Special issue title: Gluten related disorders, how much gluten is too much?

Guest editors:

1- Andrew Day 

Email Address: andrew.day@otago.ac.nz

 Affiliation: Department of Paediatrics, University of Otago Christchurch, Christchurch, New Zealand

2- Justine Bold

Email Address: justinebold@btinternet.com

The School of Allied Health and Community, University of Worcester, Worcester, UK


A gluten-free diet (GFD) is the standard treatment for coeliac disease (CD) and has been increasingly used in treating other conditions like Non-coeliac gluten sensitivity (NCGS) and gluten allergy. Gluten contamination in gluten-free products cannot totally be avoided. The question is how much gluten would be safe and tolerated by patients with CD and NCGS without causing intestinal inflammation and symptoms. In addition, the inclusion of uncontaminated Oat in a gluten-free diet is controversial. Since Oats would increase the nutritional value of a GFD, it is essential to assess whether or not this product would be safe to be consumed by gluten-sensitive patients? As one of the criteria for using the claim “gluten-free,” FDA set a limit of less than 20 ppm (parts per million) for the unavoidable presence of gluten in foods that carry this label and this seems to be safe and tolerated by most CD patients. However, In Australia and New Zealand food labeled gluten-free must have no detectable gluten. This seems to be unrealistic; and such a restriction might lead to the poor availability of gluten-free products, that would hamper overall dietary compliance.  We aim to re-assess the safe threshold of gluten contamination in both coeliac disease and NCGS. We also endeavor to bring more insight into the controversial of oat as restricted or in addition to GFD.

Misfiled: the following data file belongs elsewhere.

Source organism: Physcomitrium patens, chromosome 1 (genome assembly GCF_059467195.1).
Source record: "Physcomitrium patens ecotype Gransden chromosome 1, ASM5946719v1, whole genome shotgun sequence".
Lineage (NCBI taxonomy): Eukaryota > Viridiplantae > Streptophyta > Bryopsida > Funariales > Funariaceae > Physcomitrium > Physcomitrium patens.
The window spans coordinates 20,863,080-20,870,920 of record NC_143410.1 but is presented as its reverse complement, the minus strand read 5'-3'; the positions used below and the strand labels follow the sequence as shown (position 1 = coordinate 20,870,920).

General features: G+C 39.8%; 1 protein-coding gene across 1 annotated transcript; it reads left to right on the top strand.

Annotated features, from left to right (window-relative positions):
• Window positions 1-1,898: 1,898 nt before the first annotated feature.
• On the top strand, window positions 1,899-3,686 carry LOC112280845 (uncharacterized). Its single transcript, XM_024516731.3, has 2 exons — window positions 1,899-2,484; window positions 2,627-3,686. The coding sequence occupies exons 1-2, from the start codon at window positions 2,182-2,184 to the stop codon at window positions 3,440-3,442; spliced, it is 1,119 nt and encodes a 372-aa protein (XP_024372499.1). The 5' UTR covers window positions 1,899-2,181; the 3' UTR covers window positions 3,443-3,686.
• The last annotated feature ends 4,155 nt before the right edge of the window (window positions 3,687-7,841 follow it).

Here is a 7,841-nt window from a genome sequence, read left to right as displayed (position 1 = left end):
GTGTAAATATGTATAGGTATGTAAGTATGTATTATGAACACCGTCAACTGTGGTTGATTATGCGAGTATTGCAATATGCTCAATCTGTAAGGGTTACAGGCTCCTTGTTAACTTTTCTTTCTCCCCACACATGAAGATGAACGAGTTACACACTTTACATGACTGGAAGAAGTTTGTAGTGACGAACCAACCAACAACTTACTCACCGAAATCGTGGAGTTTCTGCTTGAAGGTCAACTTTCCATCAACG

Deadline for manuscript submissions: 31 December 2021.  

Online submission via https://journals.sbmu.ac.ir/ghfbb/index.php/ghfbb